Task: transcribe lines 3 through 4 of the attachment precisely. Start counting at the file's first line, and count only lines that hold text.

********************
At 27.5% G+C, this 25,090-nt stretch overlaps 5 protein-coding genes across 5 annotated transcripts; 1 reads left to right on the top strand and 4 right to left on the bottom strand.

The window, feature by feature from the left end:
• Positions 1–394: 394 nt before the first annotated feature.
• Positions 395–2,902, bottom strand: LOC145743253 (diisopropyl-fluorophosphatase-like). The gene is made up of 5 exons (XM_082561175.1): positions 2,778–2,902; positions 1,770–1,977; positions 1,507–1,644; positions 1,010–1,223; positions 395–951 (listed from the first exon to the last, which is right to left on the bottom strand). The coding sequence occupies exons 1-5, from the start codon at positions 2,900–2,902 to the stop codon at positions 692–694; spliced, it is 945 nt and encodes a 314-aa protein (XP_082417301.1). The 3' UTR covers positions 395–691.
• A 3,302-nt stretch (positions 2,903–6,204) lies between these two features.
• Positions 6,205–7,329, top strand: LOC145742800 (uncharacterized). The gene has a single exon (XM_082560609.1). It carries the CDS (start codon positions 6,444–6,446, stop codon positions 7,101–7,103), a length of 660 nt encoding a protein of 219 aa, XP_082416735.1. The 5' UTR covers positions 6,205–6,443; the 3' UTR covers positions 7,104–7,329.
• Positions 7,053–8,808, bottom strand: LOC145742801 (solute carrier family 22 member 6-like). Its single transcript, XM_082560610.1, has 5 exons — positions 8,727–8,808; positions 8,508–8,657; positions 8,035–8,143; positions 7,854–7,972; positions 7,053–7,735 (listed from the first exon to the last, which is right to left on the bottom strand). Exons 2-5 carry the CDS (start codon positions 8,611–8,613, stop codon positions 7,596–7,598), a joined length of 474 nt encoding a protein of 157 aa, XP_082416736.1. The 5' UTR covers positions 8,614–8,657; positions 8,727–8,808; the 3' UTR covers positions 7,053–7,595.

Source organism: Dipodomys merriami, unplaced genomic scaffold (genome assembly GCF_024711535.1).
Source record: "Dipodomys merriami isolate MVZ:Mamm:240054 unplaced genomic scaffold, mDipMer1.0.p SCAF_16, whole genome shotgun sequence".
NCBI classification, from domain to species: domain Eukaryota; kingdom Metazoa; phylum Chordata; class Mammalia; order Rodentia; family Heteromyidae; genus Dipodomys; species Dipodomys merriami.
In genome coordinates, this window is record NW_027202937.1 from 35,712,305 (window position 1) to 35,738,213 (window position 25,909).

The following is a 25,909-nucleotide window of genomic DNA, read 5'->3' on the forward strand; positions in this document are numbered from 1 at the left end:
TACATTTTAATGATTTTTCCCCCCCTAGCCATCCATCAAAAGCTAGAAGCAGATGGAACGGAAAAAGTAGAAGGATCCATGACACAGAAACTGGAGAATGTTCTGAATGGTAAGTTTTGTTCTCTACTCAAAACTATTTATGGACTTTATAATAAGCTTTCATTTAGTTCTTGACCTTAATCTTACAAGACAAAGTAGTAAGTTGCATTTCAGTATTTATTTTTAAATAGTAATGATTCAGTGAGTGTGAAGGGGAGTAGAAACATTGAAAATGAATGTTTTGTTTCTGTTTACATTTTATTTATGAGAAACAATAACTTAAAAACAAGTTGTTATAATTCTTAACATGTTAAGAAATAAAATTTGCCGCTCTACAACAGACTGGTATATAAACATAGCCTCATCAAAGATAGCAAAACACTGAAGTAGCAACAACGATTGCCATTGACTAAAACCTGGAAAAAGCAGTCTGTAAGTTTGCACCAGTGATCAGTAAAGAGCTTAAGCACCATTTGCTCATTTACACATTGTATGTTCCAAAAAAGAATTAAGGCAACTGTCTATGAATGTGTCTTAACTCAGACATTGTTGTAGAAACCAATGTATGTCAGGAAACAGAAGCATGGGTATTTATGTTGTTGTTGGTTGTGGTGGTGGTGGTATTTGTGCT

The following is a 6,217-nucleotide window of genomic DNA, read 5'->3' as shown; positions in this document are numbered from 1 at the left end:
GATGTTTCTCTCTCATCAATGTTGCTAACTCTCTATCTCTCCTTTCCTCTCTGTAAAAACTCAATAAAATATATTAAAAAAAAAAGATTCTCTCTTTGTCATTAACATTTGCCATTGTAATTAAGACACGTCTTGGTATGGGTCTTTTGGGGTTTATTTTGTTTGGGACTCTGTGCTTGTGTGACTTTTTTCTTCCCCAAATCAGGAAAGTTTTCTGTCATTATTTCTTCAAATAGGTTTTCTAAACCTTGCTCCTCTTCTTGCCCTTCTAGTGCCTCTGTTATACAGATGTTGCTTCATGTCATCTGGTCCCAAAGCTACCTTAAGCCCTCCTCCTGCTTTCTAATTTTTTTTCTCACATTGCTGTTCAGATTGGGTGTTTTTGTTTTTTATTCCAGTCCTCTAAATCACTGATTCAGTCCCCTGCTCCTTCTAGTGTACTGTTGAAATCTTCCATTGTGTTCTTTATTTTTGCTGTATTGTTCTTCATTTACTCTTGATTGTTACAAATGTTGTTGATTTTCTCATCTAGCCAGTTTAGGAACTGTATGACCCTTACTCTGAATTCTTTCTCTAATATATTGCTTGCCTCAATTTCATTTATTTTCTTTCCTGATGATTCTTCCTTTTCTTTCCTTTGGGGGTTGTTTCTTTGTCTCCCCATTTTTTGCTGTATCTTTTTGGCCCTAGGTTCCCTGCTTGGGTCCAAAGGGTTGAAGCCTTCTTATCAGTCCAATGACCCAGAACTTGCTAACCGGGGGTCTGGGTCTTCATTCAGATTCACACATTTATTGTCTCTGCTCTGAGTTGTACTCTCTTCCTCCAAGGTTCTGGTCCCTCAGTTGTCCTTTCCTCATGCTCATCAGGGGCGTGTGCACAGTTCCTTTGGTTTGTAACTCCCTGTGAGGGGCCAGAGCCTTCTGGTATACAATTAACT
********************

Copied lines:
• Positions 1–394: 394 nt before the first annotated feature.
• Positions 395–2,902, bottom strand: LOC145743253 (diisopropyl-fluorophosphatase-like). The gene is made up of 5 exons (XM_082561175.1): positions 2,778–2,902; positions 1,770–1,977; positions 1,507–1,644; positions 1,010–1,223; positions 395–951 (listed from the first exon to the last, which is right to left on the bottom strand). The coding sequence occupies exons 1-5, from the start codon at positions 2,900–2,902 to the stop codon at positions 692–694; spliced, it is 945 nt and encodes a 314-aa protein (XP_082417301.1). The 3' UTR covers positions 395–691.